Moving forward, more research on factors that affect fatty acid content and how the type of fatty acid that is present due to environmental factor affects the human milk sample will be done. Also, the research can be compared to the group’s collected research in the lab. This research poses a challenge just because there are so many varying factors that can affect the composition of breast milk. Through this research so far, I have learned a lot about the complexity of human milk composition and the many bodily processes that contribute to its formation.

Blog 2: Encouraging Success and Engagement with Communication Between Teachers and Students

In the span of a month, my research has proven to have significant relevance to the initial questions raised. Student engagement can be influenced by teachers, primarily by conversations between the two on what they need from each other to reach their goals. That engagement is also heavily implicated in the success of these students, as shown by many studies on institutions across the world.

The relationship between Teachers and Students can be beneficial for both parties, and is built on effective communication between the two. Consistent feedback, and positive encouragement are important for students to feel comfortable in a learning environment, which makes the learning experience easier and more bountiful.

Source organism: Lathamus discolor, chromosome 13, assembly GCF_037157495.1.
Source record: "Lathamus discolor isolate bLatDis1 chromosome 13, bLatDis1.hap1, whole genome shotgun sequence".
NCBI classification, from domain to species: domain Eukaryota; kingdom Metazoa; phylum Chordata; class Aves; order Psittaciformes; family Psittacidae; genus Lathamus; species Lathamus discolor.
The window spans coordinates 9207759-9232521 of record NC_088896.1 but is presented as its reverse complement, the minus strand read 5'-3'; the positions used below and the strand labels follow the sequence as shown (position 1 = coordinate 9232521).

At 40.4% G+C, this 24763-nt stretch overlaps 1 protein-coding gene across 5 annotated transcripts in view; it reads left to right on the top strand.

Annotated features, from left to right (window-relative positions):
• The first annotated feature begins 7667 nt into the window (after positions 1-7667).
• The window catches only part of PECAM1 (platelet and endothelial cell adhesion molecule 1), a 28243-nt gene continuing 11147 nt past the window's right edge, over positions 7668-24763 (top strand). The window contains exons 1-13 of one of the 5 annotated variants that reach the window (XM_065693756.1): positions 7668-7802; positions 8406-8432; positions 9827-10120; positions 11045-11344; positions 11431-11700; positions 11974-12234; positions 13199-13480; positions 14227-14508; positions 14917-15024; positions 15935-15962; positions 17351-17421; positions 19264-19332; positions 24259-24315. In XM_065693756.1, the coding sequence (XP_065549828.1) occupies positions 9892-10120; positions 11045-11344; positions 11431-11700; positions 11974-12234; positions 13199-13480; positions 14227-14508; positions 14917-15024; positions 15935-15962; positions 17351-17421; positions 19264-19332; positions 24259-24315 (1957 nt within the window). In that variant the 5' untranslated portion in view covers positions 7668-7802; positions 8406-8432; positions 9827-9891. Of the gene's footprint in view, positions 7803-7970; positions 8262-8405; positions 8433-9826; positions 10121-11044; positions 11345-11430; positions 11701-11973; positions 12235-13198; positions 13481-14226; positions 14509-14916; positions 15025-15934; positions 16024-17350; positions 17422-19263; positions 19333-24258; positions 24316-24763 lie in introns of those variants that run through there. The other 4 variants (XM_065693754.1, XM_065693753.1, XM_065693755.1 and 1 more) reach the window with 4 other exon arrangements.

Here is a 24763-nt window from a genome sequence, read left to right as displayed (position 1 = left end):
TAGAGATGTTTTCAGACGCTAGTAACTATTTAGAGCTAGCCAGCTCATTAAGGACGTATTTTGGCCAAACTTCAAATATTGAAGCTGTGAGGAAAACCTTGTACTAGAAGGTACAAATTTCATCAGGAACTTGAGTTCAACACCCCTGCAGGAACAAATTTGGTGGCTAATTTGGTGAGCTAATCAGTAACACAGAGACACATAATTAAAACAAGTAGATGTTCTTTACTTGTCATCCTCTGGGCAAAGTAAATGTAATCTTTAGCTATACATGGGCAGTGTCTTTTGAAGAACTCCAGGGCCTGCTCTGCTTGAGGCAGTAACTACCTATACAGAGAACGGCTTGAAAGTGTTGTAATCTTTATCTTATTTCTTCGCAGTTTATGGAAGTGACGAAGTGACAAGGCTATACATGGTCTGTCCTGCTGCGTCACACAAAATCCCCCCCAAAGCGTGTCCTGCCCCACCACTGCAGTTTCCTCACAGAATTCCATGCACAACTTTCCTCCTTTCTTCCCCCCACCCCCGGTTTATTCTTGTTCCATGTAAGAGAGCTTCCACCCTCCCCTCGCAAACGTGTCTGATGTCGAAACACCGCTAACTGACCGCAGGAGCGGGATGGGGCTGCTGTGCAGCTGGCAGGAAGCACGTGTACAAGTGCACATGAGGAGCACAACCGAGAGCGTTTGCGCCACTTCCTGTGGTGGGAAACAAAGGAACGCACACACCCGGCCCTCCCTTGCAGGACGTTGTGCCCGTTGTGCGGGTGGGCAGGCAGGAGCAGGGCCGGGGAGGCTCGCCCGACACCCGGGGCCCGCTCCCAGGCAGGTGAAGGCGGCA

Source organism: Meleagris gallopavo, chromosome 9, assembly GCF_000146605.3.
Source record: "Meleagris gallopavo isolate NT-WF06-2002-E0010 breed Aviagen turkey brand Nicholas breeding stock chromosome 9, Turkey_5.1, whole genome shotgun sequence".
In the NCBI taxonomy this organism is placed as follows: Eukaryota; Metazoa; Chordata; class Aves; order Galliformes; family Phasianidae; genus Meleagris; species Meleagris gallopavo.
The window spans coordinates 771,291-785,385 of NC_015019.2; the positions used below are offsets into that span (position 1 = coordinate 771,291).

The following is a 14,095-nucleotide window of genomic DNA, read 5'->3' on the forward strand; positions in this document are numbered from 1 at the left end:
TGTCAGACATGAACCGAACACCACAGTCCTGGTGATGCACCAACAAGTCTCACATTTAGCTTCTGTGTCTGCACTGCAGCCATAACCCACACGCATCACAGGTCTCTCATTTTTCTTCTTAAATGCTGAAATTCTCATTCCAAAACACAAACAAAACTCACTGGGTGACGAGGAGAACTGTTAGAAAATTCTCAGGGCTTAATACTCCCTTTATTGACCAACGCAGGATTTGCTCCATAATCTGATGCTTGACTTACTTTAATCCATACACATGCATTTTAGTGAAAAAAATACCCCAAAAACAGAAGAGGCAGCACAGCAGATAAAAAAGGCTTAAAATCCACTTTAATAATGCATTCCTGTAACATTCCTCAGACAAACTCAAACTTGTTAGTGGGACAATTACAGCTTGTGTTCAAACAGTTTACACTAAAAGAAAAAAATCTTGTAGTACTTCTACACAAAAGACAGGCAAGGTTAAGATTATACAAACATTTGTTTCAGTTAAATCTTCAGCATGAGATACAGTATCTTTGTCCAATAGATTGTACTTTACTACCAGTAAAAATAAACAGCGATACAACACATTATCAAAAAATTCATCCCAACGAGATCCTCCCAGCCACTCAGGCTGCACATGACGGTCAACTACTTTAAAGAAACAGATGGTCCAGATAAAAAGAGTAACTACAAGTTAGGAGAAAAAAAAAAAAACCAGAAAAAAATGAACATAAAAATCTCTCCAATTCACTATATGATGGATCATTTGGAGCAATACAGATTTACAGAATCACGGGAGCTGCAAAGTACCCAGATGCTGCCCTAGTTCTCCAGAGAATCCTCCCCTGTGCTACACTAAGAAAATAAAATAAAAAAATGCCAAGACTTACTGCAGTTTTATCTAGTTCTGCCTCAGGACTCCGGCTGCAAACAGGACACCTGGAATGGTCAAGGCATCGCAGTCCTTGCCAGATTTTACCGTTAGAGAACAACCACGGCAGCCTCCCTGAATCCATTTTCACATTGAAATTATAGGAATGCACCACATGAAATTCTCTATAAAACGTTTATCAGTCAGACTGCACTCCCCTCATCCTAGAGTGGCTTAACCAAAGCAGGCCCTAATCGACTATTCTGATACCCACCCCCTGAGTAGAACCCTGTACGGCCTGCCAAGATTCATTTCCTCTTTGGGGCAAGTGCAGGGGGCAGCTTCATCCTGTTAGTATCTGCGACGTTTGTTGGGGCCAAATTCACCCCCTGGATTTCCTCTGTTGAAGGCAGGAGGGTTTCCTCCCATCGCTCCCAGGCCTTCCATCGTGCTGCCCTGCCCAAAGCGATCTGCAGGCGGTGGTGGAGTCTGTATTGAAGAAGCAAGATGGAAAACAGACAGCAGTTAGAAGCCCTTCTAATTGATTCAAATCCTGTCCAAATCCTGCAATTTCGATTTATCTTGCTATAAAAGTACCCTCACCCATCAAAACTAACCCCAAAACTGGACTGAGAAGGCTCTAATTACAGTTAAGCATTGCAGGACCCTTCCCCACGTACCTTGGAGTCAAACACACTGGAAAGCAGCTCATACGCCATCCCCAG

The primary challenge I’ve had with the research thus far has been looking for articles on a topic, and finding hundreds of articles on a database that have the correct tags but don’t fit my research. Some articles look promising and I read into them, but ultimately the findings aren’t relevant or significant for my research. I also enjoy reading the articles, however it’s disappointing coming away from an article to not have any quotes to put into a document. The time feels half-wasted.